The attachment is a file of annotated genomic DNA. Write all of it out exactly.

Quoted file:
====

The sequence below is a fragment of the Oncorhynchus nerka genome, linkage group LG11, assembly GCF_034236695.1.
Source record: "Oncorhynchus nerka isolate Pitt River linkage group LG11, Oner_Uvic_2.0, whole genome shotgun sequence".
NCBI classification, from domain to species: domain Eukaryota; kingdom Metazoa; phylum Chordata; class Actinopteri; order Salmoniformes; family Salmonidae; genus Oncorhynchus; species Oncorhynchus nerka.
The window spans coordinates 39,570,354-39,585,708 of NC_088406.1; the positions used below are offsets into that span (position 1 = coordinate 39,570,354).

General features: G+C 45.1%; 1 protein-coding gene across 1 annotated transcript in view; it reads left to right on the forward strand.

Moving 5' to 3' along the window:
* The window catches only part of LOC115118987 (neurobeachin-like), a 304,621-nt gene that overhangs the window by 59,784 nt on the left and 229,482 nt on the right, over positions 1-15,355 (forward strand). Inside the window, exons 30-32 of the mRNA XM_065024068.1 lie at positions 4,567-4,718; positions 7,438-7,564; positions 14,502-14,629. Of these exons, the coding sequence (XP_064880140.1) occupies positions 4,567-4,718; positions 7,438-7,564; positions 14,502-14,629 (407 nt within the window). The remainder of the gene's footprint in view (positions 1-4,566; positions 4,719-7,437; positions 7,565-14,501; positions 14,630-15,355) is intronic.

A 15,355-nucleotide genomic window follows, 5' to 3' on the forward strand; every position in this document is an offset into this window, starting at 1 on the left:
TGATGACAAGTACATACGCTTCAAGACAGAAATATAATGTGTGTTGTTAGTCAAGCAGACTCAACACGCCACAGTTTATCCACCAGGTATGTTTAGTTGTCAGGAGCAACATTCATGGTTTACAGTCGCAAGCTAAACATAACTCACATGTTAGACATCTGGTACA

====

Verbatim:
The sequence below is a fragment of the Oncorhynchus nerka genome, linkage group LG11, assembly GCF_034236695.1.
Source record: "Oncorhynchus nerka isolate Pitt River linkage group LG11, Oner_Uvic_2.0, whole genome shotgun sequence".
NCBI classification, from domain to species: domain Eukaryota; kingdom Metazoa; phylum Chordata; class Actinopteri; order Salmoniformes; family Salmonidae; genus Oncorhynchus; species Oncorhynchus nerka.
The window spans coordinates 39,570,354-39,585,708 of NC_088406.1; the positions used below are offsets into that span (position 1 = coordinate 39,570,354).

General features: G+C 45.1%; 1 protein-coding gene across 1 annotated transcript in view; it reads left to right on the forward strand.

Moving 5' to 3' along the window:
* The window catches only part of LOC115118987 (neurobeachin-like), a 304,621-nt gene that overhangs the window by 59,784 nt on the left and 229,482 nt on the right, over positions 1-15,355 (forward strand). Inside the window, exons 30-32 of the mRNA XM_065024068.1 lie at positions 4,567-4,718; positions 7,438-7,564; positions 14,502-14,629. Of these exons, the coding sequence (XP_064880140.1) occupies positions 4,567-4,718; positions 7,438-7,564; positions 14,502-14,629 (407 nt within the window). The remainder of the gene's footprint in view (positions 1-4,566; positions 4,719-7,437; positions 7,565-14,501; positions 14,630-15,355) is intronic.

A 15,355-nucleotide genomic window follows, 5' to 3' on the forward strand; every position in this document is an offset into this window, starting at 1 on the left:
TGATGACAAGTACATACGCTTCAAGACAGAAATATAATGTGTGTTGTTAGTCAAGCAGACTCAACACGCCACAGTTTATCCACCAGGTATGTTTAGTTGTCAGGAGCAACATTCATGGTTTACAGTCGCAAGCTAAACATAACTCACATGTTAGACATCTGGTACA